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Music

The song Kate Bush wrote about a nuclear holocaust

As well as being one of the 1970s and ’80s best pop songstresses, Kate Bush was also an artful social commentator, using her music to address topical issues and casting them in a new light. Her 1980 single, ‘Breathing’, which sees the singer imagine a nuclear holocaust from the perspective of an unborn fetus, is the perfect example.

To live through the cold war was to live in the shadow of the bomb. The so-called last phase of the geo-political conflict – from 1979 to 1985 – marked a sharp increase in the hostility between the Soviet Union and the West. As such, the looming threat of nuclear annihilation became even more palpable. With news outlets broadcasting simulations of bombs hitting London, Paris, and New York, it’s no wonder so many felt crippled by anxiety. My own parents, who were students in the 1980s, knew a man who smoked too much weed in front of the nine o’clock news and decided to flee to rural Wales, where he set about digging a bunker and filling it with canned fruit.

While some readied their tin foil hats, Bush focused on her music, using tracks such as ‘Breathing’ to dig behind surface-level anxiety. ‘Breathing’ is a symphonic rendering of incredibly dark and undeniably relevant subject matter. Bush shows us an unborn child who, knowing that a bomb has exploded, decides that it’s much “safer in” than out. Being born would mean being forced to breathe radioactive air, making the child the perfect way for Bush to explore the debate surrounding humanity’s subconscious desire for self-destruction.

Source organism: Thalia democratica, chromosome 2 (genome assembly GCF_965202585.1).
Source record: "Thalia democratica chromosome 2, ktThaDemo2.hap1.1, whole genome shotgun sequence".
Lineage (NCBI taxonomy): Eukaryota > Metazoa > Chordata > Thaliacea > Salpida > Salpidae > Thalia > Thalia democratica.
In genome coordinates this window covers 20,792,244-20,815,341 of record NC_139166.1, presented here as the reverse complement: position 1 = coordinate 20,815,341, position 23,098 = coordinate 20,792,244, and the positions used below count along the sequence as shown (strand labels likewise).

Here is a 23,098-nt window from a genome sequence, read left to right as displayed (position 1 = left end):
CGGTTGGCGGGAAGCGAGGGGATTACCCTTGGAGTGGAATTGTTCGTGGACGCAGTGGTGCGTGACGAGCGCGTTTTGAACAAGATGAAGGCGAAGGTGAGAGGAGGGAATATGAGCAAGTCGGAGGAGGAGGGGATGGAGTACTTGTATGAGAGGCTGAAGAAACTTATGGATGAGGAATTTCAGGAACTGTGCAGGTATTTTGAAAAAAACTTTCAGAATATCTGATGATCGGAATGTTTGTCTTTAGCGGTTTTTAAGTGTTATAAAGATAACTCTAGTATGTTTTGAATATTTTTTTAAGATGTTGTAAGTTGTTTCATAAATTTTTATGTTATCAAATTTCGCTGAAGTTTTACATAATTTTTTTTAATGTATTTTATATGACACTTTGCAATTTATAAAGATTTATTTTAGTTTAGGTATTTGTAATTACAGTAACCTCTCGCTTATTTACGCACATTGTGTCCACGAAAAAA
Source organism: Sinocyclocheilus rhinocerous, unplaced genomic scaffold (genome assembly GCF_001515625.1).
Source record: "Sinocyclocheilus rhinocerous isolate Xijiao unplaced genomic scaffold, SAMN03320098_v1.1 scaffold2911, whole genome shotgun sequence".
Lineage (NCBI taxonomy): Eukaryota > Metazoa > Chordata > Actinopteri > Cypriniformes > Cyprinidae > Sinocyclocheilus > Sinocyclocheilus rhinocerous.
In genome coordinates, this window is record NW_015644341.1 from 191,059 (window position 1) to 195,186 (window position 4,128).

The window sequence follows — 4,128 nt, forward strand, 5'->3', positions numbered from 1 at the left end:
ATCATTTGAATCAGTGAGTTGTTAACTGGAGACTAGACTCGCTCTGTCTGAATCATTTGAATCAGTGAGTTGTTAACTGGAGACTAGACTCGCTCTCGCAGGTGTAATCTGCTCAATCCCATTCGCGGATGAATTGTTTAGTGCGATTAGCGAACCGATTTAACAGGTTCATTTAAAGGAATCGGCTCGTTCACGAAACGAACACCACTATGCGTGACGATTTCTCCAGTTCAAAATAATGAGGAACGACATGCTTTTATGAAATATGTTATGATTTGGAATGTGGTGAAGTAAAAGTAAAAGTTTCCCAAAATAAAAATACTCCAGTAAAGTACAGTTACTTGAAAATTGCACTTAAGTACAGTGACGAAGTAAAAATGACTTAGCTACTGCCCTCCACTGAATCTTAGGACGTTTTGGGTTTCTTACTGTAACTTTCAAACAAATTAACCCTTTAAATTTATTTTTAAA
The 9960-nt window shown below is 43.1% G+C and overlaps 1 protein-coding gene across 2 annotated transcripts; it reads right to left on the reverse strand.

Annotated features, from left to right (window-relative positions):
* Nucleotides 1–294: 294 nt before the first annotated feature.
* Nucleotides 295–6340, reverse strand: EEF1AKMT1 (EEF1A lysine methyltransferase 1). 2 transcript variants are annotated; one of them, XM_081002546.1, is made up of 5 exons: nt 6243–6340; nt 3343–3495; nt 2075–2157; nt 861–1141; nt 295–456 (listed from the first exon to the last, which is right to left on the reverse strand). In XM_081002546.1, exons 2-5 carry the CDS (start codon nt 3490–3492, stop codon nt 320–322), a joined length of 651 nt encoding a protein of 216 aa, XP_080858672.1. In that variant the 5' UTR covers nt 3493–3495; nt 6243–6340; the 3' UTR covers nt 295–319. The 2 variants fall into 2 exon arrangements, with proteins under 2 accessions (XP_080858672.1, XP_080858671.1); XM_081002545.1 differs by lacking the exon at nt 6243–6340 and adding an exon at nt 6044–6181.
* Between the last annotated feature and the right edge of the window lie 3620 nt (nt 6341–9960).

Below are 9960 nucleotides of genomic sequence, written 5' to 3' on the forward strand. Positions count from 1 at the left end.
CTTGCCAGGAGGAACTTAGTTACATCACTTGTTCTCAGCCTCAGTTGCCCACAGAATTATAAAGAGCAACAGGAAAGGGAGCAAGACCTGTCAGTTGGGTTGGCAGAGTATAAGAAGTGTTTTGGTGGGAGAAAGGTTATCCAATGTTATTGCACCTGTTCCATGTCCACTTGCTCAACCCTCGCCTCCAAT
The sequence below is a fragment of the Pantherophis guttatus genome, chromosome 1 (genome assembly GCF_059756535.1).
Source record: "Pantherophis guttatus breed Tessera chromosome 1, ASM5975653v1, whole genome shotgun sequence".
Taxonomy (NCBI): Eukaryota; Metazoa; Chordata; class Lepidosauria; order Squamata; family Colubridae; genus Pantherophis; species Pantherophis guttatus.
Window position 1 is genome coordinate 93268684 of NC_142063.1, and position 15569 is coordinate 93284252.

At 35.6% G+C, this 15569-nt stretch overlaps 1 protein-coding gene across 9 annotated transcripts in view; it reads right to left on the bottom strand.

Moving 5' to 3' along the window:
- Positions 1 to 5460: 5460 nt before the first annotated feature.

Speaking to Keyboard in 1985, Bush explained: “‘Breathing’ is about human beings killing themselves. I think that people smoking is one of those tiny things that says a lot about human beings. I mean, I smoke and enjoy it, but we smoke and we know it’s dangerous. Maybe there’s some kind of strange subconscious desire to damage ourselves. It would seem so if you looked back through history, wouldn’t it?”

During one of the recording sessions for the Never For Ever track, a representative from Bush’s label walked in and heard the chorus – in which the singer repeats the line “out, in, out, in, out, in” – out of context. As a result, he got the idea that the lyrics were somehow erotic. But listeners mistakenly interpreting the song as pornographic was the least of Bush’s worries. She was more concerned that fans would think the track too nihilistic.

Speaking to UK magazine Zig Zag, the singer confessed: “I was worried that people wouldn’t want to worry about it because it’s so real. I was also worried that it was too negative, but I do feel that there is hope in the whole thing, just for the fact that it’s a message from the future. It’s not from now, it’s from a spirit that may exist in the future, a nonexistent spiritual embryo who sees all and who’s been round time and time again so they know what the world’s all about.”

Had that baby been born in 1980, it would be 42 years old this year. The world, and the threat of nuclear war, is perhaps less pronounced than it was back then, but the relationship between East and West is now just as tense as they were when Bush’s imagined child was floating around the womb. Now that’s a scary thought.